"When anything like [Nissan's] Mr. K works, people become upset because it is totally irrational," agreed Steve Hayden, creative director on the IBM Corp. account at Ogilvy & Mather Worldwide, New York, who also believes most consumer buying decisions are made using irrational processes.

"It's the ad industry's reflection of the essential Platonic/Aristotelian split in the world," Mr. Hayden added, pitting two groups of people against each other "who usually can't agree on which direction is up."

Rationalists -- and there are plenty of agency executives on this side of the aisle -- take great delight in pointing out how "creative" advertising doesn't work, citing long lists of award-winning campaigns that failed in the marketplace, from Alka-Seltzer's "spicy meatballs" to spokes-liar Joe Isuzu. They say such ads are creatively self-indulgent and grossly inefficient.


Proponents of emotional advertising counter that rationalists are purveyors of commercialism at its crassest, sponsors of bland, "Ring around the collar"-style messages that appeal to greed, fear or insecurity and give the industry a bad name.

"So much advertising is ugly," said Mr. Hayden. "It's a form of pollution."

At the end of the day, it all comes down to the bottom line.

"Most clients are driven by results," said Jack Trout, a veteran brand-marketing consultant at Trout & Partners. "Their lives revolve around how they're doing out there. They don't care about winning awards, and when their advertising doesn't work they get all bent out of shape."

Given the current costs of media and production, he said, the adage about not knowing which half of your ad budget is wasted takes on an ominous new meaning: "Even half a budget is a ton of money these days."


The growth of account planning, with its emphasis on the social sciences and consumers' emotional responses, has also played a role in stoking the current conflict.

"An astute planner will find a way to sell work that is unexpected and surprising, and where one has to look well below the surface to find the real message," said Stan Richards, creative director and principal at the Richards Group, Dallas. Added Mr. Hayden, "It's a way to get clients comfortable with something that by any other measure would be insane."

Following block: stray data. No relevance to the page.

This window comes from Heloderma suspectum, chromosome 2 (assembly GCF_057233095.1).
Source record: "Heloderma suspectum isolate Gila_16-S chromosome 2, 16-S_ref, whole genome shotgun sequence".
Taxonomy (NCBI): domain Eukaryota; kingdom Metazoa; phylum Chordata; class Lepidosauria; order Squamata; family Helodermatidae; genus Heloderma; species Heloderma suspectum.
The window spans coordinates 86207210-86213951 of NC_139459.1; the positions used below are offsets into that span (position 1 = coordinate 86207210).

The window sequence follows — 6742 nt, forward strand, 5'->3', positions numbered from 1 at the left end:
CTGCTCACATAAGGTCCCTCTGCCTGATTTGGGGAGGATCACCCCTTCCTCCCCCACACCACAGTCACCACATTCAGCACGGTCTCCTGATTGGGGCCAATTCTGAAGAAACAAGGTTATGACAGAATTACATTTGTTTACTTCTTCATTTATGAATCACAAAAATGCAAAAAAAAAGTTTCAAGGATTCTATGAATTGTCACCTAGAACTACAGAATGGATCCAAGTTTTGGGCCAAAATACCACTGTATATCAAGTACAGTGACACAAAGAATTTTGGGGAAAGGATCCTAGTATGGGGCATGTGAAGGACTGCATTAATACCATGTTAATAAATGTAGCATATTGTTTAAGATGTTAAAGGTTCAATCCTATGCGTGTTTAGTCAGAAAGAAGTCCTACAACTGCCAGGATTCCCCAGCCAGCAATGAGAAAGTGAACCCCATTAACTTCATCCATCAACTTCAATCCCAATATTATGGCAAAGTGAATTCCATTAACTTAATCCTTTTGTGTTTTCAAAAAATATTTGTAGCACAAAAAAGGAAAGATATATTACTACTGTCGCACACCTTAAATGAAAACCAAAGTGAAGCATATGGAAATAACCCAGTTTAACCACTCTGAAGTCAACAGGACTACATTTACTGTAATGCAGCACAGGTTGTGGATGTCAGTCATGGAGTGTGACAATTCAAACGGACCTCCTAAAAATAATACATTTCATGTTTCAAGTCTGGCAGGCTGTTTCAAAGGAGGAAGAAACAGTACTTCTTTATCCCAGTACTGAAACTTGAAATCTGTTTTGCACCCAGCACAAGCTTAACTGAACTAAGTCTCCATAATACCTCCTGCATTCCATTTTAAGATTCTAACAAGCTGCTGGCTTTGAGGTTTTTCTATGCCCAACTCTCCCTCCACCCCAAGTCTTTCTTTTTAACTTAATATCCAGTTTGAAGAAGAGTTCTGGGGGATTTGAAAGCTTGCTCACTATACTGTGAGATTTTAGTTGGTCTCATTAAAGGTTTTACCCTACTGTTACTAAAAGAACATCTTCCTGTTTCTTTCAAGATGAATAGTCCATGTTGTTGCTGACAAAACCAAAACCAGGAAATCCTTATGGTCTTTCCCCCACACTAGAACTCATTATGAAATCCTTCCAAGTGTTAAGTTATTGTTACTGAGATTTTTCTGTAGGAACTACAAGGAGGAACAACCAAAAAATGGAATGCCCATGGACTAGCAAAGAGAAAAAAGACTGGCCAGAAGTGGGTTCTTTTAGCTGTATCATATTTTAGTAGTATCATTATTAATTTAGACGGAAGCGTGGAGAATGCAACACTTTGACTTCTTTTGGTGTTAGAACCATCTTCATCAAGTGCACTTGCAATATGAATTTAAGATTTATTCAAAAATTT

The role of planning leads directly to the development of strategy. And opponents of "creative" ads say strategy is exactly what most of this work is missing. Developing ads that are offbeat and cool, they say, is not a sound strategy for selling beer.

But some creatives -- the ones Mr. Hayden refers to as "poets" (compared to the more hard-nosed "killers") -- blanch at following strategies.

"They look on it as evil; it's a destroyer of dreams," Mr. Hayden said. "Sometimes, though, it's just a confrontation with reality."

Norwegian Cruise Line's Ms. Cohen said while there are some "creative icons out there who feel they have some higher voice to answer to," she feels compelled to point out that, as clients, "we're the ones you have to answer to."

And while she is sensitive to their desire to create work that is entertaining and popular, she added, "We don't think that should preclude the mandate to sell product."

Mr. Trout believes one explanation for the advertiser discontent that's behind so many big account moves of late is a lingering feeling agencies can no longer be counted on to provide clear strategic thinking. As a result, he said, the shops frequently adopt the viewpoint that since there's so little that clearly differentiates the brands they work for, the message itself is the strategy.

Clients, Mr. Trout said, "have a sense that agencies can't think their way out of a paper bag. They can't create strategies, and they have a bunch of kids running around on the business while the senior guys are all doing their financial deals."

Agencies today can't tell the difference "between a slogan and a positioning idea," he added. "Just being cool, or just being talked about, is not a strategy."


Lee Clow, creative director at TBWA Chiat/Day -- who has seen his own storied reputation in the creative community tremendously enhanced by the Mr. K campaign -- begs to differ.

"Why isn't the persona of the brand considered a real difference?" he asks. "Is it because it's too esoteric?"